• ‘Still, much of the nation's heritage has been destroyed in the name of modernization.’
      • ‘Many traditional dishes contain beans and corn, reflecting the Indian heritage of the country.’
      • ‘It states that those values are the heritage of future generations.’
      • ‘A traditional role of universities has been to pass on the intellectual heritage and culture of a country.’
      tradition, history, background, culture, customs, past
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    2. 1.2as modifier Denoting a traditional brand or product regarded as emblematic of fine craftsmanship.
      ‘heritage brands have found a growing cachet among younger customers’
      • ‘Quarried stone is used mainly for the production of roof tiles and other heritage products rather than garden rockery stone or sand and gravel.’
      • ‘His commercial passion and specialist knowledge lies in reviving and growing heritage brands.’
      • ‘Aertex is one of the last classic British heritage brands to be rediscovered and given a fresh lick of love.’
      • ‘The London-based private investment firm specializes in reviving heritage brands.’
      • ‘The jacket image was created by award-winning design agency The Partners, who work with some of Britain's oldest heritage brands including Jaguar, Wedgwood, Harrods, the BBC and The National Gallery.’
      • ‘According to Asda, we're increasingly stocking up on what might politely be called "heritage brands" and leaving the newer stuff - wasabi paste, extra virgin olive oil and cinnamon sticks - mouldering on the shelves.’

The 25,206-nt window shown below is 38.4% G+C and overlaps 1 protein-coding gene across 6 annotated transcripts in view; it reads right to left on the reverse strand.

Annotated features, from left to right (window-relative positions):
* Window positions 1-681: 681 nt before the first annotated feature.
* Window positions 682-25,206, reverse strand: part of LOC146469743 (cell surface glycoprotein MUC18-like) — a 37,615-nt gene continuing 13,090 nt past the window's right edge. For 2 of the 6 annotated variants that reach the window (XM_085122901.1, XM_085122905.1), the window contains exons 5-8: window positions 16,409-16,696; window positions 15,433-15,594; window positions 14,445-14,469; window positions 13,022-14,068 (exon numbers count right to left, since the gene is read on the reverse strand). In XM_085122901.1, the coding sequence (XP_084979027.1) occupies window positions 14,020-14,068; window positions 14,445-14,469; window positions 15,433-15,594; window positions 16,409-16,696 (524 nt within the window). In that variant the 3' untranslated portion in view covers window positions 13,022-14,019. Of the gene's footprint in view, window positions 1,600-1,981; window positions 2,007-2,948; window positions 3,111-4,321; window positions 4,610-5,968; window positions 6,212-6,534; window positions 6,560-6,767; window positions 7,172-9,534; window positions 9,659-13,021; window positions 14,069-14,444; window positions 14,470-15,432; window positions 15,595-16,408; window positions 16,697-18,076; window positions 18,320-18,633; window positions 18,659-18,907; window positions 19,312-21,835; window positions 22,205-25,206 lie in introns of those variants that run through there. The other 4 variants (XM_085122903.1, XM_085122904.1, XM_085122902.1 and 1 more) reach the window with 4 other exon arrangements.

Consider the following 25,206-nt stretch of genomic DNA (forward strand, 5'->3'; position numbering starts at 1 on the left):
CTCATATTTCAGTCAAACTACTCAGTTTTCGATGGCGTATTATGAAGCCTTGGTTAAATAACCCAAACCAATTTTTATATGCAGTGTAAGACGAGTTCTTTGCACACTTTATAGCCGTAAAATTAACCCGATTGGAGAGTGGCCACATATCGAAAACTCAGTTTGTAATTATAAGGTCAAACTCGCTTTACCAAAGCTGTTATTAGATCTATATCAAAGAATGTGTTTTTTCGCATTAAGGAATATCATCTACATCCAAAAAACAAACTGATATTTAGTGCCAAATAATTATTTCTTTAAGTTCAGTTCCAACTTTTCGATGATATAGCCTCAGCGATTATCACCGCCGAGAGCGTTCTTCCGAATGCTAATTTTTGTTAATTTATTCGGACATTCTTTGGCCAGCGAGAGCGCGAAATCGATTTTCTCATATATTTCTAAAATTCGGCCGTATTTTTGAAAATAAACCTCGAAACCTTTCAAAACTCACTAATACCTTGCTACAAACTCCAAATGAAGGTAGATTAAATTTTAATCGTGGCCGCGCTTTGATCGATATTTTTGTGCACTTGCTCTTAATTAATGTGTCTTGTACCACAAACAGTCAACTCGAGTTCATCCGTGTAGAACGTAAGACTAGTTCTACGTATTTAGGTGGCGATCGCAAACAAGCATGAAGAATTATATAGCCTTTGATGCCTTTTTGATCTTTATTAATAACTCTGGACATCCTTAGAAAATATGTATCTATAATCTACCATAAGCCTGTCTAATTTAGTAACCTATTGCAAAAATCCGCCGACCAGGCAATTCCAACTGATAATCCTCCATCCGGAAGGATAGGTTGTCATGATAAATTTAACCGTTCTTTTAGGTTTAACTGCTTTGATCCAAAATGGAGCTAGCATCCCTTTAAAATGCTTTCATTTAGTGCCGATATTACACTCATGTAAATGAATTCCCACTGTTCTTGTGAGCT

• ‘Over the years, he has driven the expansion of this global marketer of personal care brands by acquiring and revitalising well known heritage brands including Lypsyl, Harmony and Yardley.’
      • ‘"There are heritage brands that will not be produced at Gargrave indefinitely and this gives us a real opportunity to develop innovative products that will give the Gargrave facility and our employees a long and prosperous future."’
      • ‘Today, decades old, high-quality, American heritage brands such as Woolrich jackets, Red Wing boots, Hamilton shirts and even Zippo lighters are prospering even as their flashy, Euro-sleek competitors are taping sale signs to the front windows.’
      • ‘The regeneration of heritage marques through injections of dynamic fashion talent was the big fashion story of the mid- and late-1990s.’
      • ‘You can go from ballistic nylon, which is a commodity that everyone needs to have, to our heritage lines of tweed and belting leather.’
    3. 1.3North American as modifier (of a plant variety) not hybridized with another; old-fashioned.